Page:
The Village Saint Paul, located on the western end of rue Charles V just behind the Saint Paul-Church and between rue Saint-Antoine and the Seine, is a self-contained area dedicated to peace and the art of living. This tiny block of houses with its stone streets is entirely pedestrian and accessible only through arched passageways. Here you’ll find many antique dealers with their doors open every day of the week including Sunday.
The district is teeming with museums, historic sights, restaurants, boutiques, and all the amenities one could imagine. You are in the very heart of the city with centuries-old Paris surrounding you. Be sure to visit the islands (Ile Saint-Louis and the Ile de la Cité), the area around La Bastille, Place des Vosges, and the Hôtel de Ville—and you will have more to do than time allows.
République, Place de la Bastille, Oberkampf, and the Promenade Plantée: 11th and 12th Districts
The Bastille was torn down long ago, but today the Place de la Bastille holds the Colonne de Juillet and the Opera National de Paris Bastille, with its ultra-modern glass architecture. Cirque d’Hiver, or Winter Circus, has a venue of year-round attractions including concerts and fashion shows. Two important museums are also nearby: The Musée Picasso, showcasing the full range of the artist’s work, and the Musée Carnavalet, devoted to the history of Paris.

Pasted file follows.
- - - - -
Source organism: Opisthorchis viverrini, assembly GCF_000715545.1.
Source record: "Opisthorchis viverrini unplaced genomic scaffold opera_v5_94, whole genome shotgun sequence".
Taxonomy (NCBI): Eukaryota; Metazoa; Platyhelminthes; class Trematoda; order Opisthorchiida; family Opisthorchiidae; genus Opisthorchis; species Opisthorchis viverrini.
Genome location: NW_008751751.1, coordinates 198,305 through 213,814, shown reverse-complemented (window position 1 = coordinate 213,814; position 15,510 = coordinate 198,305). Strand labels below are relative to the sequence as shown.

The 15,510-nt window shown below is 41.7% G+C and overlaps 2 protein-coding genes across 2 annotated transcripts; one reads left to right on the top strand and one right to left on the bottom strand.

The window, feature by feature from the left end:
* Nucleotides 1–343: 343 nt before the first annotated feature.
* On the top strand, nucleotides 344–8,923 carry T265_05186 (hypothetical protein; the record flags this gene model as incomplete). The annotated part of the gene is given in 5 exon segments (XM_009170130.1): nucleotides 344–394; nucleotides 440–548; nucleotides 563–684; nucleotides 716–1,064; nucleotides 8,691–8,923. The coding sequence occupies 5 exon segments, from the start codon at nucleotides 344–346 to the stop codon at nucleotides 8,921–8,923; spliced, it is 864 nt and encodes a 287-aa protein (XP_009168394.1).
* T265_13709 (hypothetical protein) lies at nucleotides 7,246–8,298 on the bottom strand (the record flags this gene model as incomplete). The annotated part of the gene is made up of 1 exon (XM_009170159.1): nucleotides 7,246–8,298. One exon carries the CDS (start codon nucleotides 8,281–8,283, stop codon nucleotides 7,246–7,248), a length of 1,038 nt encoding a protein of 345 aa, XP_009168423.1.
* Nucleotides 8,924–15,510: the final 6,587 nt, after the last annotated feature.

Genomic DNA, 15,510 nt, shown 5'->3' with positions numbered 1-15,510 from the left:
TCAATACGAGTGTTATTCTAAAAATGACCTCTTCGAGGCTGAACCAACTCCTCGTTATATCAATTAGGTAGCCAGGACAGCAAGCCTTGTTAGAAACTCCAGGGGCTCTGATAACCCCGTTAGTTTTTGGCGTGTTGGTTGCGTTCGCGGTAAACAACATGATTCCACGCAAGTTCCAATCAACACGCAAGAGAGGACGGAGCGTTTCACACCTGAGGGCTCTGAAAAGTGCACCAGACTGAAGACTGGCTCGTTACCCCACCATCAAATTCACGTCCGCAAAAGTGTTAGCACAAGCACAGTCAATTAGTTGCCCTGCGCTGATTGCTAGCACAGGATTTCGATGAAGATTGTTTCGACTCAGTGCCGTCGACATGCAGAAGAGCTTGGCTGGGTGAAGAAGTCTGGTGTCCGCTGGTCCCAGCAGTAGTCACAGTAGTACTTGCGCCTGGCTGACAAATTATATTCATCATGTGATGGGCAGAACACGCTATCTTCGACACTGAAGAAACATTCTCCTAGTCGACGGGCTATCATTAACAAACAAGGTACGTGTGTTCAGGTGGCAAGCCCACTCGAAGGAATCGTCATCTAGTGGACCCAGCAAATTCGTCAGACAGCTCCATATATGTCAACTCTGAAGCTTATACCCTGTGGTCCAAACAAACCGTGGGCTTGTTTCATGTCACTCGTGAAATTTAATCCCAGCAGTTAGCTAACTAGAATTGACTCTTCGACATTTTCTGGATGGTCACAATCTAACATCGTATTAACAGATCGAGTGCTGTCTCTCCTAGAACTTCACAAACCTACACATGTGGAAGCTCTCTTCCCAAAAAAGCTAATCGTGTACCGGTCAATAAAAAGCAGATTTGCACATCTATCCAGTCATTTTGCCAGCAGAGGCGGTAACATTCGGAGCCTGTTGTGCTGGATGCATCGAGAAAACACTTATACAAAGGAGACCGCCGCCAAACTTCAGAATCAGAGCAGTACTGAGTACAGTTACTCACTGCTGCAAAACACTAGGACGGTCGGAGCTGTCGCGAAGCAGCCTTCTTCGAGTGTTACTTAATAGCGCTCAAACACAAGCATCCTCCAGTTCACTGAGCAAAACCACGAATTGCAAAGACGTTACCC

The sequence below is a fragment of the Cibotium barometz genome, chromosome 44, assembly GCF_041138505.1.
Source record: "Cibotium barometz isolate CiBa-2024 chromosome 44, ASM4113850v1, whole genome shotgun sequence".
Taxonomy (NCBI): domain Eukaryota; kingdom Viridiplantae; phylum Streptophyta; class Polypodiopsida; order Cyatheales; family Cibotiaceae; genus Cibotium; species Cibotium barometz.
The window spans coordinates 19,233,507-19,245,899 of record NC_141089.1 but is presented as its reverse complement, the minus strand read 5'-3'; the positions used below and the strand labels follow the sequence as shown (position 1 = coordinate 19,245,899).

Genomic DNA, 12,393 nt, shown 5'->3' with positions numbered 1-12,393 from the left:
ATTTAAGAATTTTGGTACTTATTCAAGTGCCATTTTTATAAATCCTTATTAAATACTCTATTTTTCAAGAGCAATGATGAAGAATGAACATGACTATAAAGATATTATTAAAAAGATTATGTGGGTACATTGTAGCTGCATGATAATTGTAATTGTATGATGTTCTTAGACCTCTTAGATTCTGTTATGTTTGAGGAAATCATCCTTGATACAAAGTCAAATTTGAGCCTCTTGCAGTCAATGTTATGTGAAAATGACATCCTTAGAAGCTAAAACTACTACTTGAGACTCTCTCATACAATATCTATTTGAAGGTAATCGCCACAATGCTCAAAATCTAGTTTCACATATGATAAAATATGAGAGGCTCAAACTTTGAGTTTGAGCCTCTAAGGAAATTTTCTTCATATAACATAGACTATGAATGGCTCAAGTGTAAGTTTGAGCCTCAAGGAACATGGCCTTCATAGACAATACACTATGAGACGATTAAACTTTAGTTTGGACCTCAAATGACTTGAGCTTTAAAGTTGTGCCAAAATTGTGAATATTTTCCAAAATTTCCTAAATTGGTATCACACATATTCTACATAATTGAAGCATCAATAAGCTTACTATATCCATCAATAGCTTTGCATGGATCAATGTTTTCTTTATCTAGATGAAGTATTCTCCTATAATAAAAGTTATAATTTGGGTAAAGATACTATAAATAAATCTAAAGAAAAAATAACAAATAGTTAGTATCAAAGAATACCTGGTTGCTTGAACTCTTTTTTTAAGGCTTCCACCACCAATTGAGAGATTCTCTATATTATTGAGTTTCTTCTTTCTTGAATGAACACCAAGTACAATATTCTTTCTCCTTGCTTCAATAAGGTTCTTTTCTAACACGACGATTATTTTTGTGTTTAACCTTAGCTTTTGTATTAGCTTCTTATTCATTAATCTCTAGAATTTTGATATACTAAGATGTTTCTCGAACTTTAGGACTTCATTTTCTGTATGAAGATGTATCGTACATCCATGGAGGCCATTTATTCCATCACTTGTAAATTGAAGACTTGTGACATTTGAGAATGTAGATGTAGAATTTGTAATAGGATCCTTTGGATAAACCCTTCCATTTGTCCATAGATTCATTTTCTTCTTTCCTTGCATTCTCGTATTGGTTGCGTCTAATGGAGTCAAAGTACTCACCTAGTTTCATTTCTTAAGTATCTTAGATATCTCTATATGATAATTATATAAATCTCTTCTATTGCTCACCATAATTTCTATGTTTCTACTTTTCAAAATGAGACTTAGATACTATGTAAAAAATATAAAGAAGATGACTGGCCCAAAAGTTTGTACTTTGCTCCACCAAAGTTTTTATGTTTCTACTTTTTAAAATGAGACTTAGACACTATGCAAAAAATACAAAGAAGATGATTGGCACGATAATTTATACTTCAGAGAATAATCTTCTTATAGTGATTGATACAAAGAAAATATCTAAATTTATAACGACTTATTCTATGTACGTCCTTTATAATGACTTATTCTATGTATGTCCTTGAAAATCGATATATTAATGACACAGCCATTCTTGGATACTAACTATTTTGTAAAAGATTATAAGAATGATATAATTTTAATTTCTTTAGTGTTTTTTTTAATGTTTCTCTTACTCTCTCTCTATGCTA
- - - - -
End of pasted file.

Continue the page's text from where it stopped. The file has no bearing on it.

Rue Saint-Sébastien is in a virtually tourist-free neighborhood with restaurants, cafes, shops, patisseries, and groceries, a stone’s throw from the fashionable Marais District. In the other direction, Boulevard Richard Lenoir is just 5 minutes away with its famous street market, the largest in Paris, featuring a wide variety of foods, including cheeses, fresh produce, and meat, as well as art and crafts.
Brimming with restaurants, cafés, bars, restaurants, boutiques, and galleries, the 11th arrondissement is one of the most pleasant residential neighborhoods in Paris. Branché (hip) cafés along rue Oberkampf fill with urban Parisians and expats, while shops and galleries in the Bastille collect their own variety of locals looking for an eclectic day or night out. The largest open-air market (the Bastille Market) is just a few blocks away on boulevard Richard Lenoir between rue Saint-Sabin and place de la Bastille, on every Thursday, from 7 a.m. to 2.30 p.m. and Sunday, 7 a.m. to 3 p.m.
Le Marais and Places des Vosges are a short walk away, or head in the other direction to stroll along the Canal Saint-Martin. You will love staying in this truly Parisian part of the city where you can feel like a real resident and not just a visitor among the tourist traps.